Matters of life-and-death are often rank among the class’ biggest burdens. That’s what Darden’s Leigh-Ann Webb faces every day as an emergency services doctor in the University of Virginia Health System. For Angel Arnaout, cancer is the

University of Toronto’s Angel Arnaout

unremitting adversary. The University of Toronto MBA oversees breast cancer care in nine hospitals in Canada. In addition, she works as a medical researcher who teaches students to be cancer surgeons. For Arnaout, the EMBA has been an inspiration, leading her to launch the Canadian Association of Breast Surgeons – now 1,000 members strong. At the same time, she has created the country’s first Oncoplastic Breast Surgery course, which has already trained 250 peers on new and advanced surgical techniques. More than an inspiration, the Rotman EMBA has been a life-changer for Arnaout.

“I often joke that before the EMBA I was like a fish in a small aquarium, where there were only limited types of different fish (medicine types) but most importantly they were all swimming in the same direction…round and round they go around the aquarium (our medical world),” she says. “Everything in that aquarium was the world I knew. When I joined EMBA, it was like someone dumped the contents of my aquarium into the ocean. All of a sudden, there are huge octopuses, whales, friendly turtles and of course dangerous sharks …all in a vast limitless space. Not only has my world gotten so much bigger, but so has my opportunities in life…My medical world seems so small now!”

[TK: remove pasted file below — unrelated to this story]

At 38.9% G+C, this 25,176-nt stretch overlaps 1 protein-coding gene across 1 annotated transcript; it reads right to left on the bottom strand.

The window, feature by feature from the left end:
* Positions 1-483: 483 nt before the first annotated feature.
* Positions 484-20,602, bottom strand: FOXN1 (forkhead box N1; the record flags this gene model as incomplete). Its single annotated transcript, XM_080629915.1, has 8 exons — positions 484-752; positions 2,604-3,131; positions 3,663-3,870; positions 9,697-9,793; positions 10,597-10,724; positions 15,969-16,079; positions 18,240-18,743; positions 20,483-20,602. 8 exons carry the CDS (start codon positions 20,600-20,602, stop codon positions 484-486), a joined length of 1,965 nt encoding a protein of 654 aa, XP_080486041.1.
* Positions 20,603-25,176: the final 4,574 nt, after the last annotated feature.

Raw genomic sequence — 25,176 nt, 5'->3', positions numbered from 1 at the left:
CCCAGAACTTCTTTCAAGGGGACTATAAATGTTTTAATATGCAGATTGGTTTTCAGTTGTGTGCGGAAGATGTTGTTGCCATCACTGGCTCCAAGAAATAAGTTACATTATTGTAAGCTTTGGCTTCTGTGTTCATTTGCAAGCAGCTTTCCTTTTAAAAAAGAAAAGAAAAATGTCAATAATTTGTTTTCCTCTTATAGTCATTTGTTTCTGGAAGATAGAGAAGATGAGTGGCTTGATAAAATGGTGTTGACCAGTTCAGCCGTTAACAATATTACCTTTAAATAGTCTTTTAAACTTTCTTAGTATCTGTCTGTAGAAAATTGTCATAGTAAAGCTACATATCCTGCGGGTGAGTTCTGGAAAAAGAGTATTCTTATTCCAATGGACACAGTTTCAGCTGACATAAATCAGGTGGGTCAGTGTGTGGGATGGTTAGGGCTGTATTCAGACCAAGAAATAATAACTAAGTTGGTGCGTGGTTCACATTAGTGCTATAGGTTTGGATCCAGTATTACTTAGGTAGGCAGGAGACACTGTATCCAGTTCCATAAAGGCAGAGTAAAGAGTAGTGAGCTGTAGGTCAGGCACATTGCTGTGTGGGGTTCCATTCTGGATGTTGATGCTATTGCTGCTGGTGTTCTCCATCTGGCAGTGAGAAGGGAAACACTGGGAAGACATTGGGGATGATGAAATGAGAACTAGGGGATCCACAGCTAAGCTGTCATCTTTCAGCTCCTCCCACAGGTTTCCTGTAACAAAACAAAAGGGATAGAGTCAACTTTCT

Of course, the Class of 2019 is defined by far more than their work roles. They are also bicyclists, tap dancers, and triathletes who practice yoga, coach Crossfit, and scuba dive to collect waste from the bottom of the ocean. In his spare time, for example, Curtis Linton runs the Domino Foundation, which he calls a platform for “supporting transracial adoption families with education and social activities.” That’s not the only venture keeping this University of Oxford EMBA busy.

“I am the author and co-author of three best-selling and award-winning books on race and equity in education; I love to paint large-scale abstract oil paintings; and I am a popular home chef with a series of recipes and food media called Curious Table.”

Think Linton is a Renaissance Man? Just wait until you meet New York University’s Bryan Kelly. This surgeon runs the country’s largest sports medicine department…when he isn’t moonlighting as the team physician for the NHL’s New York Rangers. His major in college? Jazz piano! Christopher Kwolek has made the list of “Castle Connolly America’s Top Doctors” for 14 years. That hardly compares to the MIT Sloan grad’s thrill with appearing in ABC’s Save My Life Boston Trauma. Looking for a way to distinguish yourself on an MBA application? Try Devin Baer’s approach. This Northwestern grad made the Guinness Book of World Records by organizing the world’s largest scavenger hunt, with activities ranging from kissing a llama to taking a selfie with the mayor.

To access 100 in-depth profiles of this year’s Best & Brightest EMBAs, go to pages 3-4.